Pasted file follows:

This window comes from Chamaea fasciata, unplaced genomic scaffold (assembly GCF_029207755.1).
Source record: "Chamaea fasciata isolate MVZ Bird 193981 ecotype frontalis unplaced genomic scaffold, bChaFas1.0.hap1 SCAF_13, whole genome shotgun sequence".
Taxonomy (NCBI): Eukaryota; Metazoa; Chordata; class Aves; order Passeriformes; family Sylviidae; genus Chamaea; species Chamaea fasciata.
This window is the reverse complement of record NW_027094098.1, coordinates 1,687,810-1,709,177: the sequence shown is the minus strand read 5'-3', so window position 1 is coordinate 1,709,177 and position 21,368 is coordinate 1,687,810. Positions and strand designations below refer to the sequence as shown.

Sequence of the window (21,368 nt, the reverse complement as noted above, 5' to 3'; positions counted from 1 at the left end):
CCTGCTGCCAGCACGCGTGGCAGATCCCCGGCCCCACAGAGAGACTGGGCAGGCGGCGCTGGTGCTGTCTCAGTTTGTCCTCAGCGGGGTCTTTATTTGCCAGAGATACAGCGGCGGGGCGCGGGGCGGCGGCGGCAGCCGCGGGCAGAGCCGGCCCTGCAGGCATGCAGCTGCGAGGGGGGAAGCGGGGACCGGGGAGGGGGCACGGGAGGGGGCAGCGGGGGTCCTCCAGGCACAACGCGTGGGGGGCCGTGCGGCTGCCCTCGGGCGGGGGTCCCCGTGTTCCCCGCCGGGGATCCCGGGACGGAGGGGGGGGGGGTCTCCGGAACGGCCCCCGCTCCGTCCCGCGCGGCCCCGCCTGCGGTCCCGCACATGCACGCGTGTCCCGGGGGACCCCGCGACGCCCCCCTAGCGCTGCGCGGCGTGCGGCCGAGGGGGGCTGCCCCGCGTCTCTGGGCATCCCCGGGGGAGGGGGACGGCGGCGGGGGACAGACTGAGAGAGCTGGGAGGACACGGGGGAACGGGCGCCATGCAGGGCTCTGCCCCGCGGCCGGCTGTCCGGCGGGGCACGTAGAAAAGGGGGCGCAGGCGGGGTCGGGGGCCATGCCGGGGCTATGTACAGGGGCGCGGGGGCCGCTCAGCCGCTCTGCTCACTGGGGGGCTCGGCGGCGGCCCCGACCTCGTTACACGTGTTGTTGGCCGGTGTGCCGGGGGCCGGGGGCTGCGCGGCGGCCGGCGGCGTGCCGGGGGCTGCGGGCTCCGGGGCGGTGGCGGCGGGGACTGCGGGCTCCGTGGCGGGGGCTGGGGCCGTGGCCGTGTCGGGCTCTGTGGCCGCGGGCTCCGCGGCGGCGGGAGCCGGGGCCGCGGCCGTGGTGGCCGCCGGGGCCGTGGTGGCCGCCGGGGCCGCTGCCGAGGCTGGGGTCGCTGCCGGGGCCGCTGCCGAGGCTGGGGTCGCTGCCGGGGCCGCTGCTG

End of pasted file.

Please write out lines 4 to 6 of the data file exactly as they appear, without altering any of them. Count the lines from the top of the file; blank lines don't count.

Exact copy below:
This window is the reverse complement of record NW_027094098.1, coordinates 1,687,810-1,709,177: the sequence shown is the minus strand read 5'-3', so window position 1 is coordinate 1,709,177 and position 21,368 is coordinate 1,687,810. Positions and strand designations below refer to the sequence as shown.

Sequence of the window (21,368 nt, the reverse complement as noted above, 5' to 3'; positions counted from 1 at the left end):
CCTGCTGCCAGCACGCGTGGCAGATCCCCGGCCCCACAGAGAGACTGGGCAGGCGGCGCTGGTGCTGTCTCAGTTTGTCCTCAGCGGGGTCTTTATTTGCCAGAGATACAGCGGCGGGGCGCGGGGCGGCGGCGGCAGCCGCGGGCAGAGCCGGCCCTGCAGGCATGCAGCTGCGAGGGGGGAAGCGGGGACCGGGGAGGGGGCACGGGAGGGGGCAGCGGGGGTCCTCCAGGCACAACGCGTGGGGGGCCGTGCGGCTGCCCTCGGGCGGGGGTCCCCGTGTTCCCCGCCGGGGATCCCGGGACGGAGGGGGGGGGGGTCTCCGGAACGGCCCCCGCTCCGTCCCGCGCGGCCCCGCCTGCGGTCCCGCACATGCACGCGTGTCCCGGGGGACCCCGCGACGCCCCCCTAGCGCTGCGCGGCGTGCGGCCGAGGGGGGCTGCCCCGCGTCTCTGGGCATCCCCGGGGGAGGGGGACGGCGGCGGGGGACAGACTGAGAGAGCTGGGAGGACACGGGGGAACGGGCGCCATGCAGGGCTCTGCCCCGCGGCCGGCTGTCCGGCGGGGCACGTAGAAAAGGGGGCGCAGGCGGGGTCGGGGGCCATGCCGGGGCTATGTACAGGGGCGCGGGGGCCGCTCAGCCGCTCTGCTCACTGGGGGGCTCGGCGGCGGCCCCGACCTCGTTACACGTGTTGTTGGCCGGTGTGCCGGGGGCCGGGGGCTGCGCGGCGGCCGGCGGCGTGCCGGGGGCTGCGGGCTCCGGGGCGGTGGCGGCGGGGACTGCGGGCTCCGTGGCGGGGGCTGGGGCCGTGGCCGTGTCGGGCTCTGTGGCCGCGGGCTCCGCGGCGGCGGGAGCCGGGGCCGCGGCCGTGGTGGCCGCCGGGGCCGTGGTGGCCGCCGGGGCCGCTGCCGAGGCTGGGGTCGCTGCCGGGGCCGCTGCCGAGGCTGGGGTCGCTGCCGGGGCCGCTGCTG